GILL, Maria (text) Marco Ivancic (illus.) New Zealand Sports Hall of Fame 25 Kiwi Champions, New Holland, 2014 64pp NZ$24.99 pbk ISBN 9781869664220 SCIS 1675297
Young people need inspiration and this book may be part of that pathway. There is no doubt that the idea, let alone the reality, of the hero and being ‘heroic’ appeals (especially to boys). But is heroism simply wishful thinking or is it more about strategic thinking (hope theory and all that)? This issue underpins much of this inspiring book of famous NZ sport heroes. Divided into key different sporting domains (aquatic and water sports, athletics, equestrian, gymnastics, snow sports, team sports and wheel sports) as ‘chapters’, each person is given a double-page spread that gives further details about the nature of the sport, a brief biography, a timeline at the top of the page, a trophy board of achievement, a statement of each person’s training programme and finally, a direct quote from each sportsperson. These statements are indeed pertinent to the question posed at the start of this review. As Mark Sorenson, an all-time softball great, puts it, ‘Dreams can come true if you’re prepared to work hard enough. Be prepared to make sacrifices to make it happen.’ (p.51) The common messages from the sports people are indeed about the elements of strategic thinking: for example; planning goals, self-belief, perseverance, accepting defeat and moving forward.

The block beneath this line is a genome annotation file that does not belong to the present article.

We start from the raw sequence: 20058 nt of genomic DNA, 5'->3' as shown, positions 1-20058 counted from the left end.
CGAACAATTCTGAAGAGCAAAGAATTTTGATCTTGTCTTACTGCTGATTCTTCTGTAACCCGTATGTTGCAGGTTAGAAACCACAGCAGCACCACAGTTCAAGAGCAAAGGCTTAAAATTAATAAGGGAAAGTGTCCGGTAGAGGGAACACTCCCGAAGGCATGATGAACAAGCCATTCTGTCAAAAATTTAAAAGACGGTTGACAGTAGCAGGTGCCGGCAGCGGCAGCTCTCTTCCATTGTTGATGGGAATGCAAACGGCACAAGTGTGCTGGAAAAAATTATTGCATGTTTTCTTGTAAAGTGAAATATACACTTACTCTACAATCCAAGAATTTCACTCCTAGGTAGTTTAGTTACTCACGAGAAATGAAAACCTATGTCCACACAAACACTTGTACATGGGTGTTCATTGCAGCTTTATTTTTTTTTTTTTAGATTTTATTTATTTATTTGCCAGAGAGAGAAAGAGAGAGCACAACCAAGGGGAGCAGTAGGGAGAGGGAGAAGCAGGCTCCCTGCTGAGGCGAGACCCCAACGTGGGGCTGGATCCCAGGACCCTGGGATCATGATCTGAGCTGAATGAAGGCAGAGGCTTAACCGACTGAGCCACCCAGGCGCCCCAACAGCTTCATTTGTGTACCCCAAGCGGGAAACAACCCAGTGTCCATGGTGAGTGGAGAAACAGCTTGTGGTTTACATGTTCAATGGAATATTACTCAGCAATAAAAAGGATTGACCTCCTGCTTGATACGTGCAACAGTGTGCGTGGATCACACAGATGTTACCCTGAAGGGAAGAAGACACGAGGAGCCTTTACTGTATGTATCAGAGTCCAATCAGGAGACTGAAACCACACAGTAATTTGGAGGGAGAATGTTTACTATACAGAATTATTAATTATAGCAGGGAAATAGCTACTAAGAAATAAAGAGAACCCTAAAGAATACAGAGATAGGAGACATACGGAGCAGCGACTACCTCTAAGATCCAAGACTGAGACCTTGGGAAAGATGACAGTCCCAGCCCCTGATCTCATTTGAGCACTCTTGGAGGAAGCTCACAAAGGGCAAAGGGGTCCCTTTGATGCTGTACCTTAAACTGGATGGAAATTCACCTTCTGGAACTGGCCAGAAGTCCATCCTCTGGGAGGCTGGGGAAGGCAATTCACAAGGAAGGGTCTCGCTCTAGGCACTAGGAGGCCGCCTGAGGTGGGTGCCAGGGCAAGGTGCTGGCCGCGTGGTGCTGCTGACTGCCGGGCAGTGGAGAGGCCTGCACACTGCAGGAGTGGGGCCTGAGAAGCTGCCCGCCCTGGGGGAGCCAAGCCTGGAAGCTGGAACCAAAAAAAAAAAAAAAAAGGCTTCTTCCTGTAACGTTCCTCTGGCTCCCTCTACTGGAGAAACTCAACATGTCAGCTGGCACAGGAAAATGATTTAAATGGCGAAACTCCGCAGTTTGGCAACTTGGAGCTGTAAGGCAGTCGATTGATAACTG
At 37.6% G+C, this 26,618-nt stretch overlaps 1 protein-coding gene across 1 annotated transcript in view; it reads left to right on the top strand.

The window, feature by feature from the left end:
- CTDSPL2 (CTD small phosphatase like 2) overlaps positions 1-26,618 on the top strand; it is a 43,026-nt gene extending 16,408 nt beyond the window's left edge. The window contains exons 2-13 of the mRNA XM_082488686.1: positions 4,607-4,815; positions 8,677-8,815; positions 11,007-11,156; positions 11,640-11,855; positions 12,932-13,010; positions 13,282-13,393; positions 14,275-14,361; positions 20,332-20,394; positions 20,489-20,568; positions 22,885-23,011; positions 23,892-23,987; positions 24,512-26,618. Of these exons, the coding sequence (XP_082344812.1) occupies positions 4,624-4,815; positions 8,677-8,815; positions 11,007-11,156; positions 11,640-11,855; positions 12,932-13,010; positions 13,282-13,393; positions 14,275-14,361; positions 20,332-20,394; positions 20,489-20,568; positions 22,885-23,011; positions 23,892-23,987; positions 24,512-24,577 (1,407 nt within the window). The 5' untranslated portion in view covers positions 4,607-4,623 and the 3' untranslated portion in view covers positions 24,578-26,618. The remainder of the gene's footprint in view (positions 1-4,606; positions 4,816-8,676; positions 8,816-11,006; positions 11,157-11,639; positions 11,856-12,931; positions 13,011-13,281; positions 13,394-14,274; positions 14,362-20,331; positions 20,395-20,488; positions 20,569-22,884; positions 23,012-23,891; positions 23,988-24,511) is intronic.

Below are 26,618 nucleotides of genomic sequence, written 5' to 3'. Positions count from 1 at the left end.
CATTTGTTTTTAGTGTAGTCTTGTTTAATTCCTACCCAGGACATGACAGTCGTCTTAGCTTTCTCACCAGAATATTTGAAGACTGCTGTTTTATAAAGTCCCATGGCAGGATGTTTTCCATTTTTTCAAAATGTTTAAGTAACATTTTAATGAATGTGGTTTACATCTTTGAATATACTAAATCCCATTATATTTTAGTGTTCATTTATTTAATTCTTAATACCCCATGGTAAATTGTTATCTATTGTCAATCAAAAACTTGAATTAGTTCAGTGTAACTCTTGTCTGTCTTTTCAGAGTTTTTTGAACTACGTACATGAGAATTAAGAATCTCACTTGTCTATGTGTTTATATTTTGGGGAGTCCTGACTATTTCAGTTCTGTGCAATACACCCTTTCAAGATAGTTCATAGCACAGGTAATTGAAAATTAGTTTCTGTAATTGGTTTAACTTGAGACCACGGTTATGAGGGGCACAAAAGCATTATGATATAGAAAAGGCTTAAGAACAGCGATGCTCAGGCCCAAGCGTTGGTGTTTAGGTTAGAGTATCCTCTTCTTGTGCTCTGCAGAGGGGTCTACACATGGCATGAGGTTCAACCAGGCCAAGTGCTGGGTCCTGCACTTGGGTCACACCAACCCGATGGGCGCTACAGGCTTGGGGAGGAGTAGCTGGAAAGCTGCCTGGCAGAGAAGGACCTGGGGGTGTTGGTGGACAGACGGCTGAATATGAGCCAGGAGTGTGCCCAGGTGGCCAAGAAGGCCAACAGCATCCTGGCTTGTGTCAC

One of the challenges for many teachers is the issue of egocentricity and the lack of impulse control of some of their children/ young people. There are a variety of causes but, rather than simply seeing it as part of the behaviour management ‘programme’, this book invites us to see these issues as a basis for a curriculum. Look at the different training programmes. What you see is often tough extrinsic events (like gruelling fitness requirements). But what the sports people also talk about is the intrinsic: positive thinking, the necessity for hard work, being a team member and taking the hard hits on the shoulder. Intrinsically success is the goal and impulse control is the name of the game. Here is a wonderful curriculum. Highly recommended.
reviewed by John McKenzie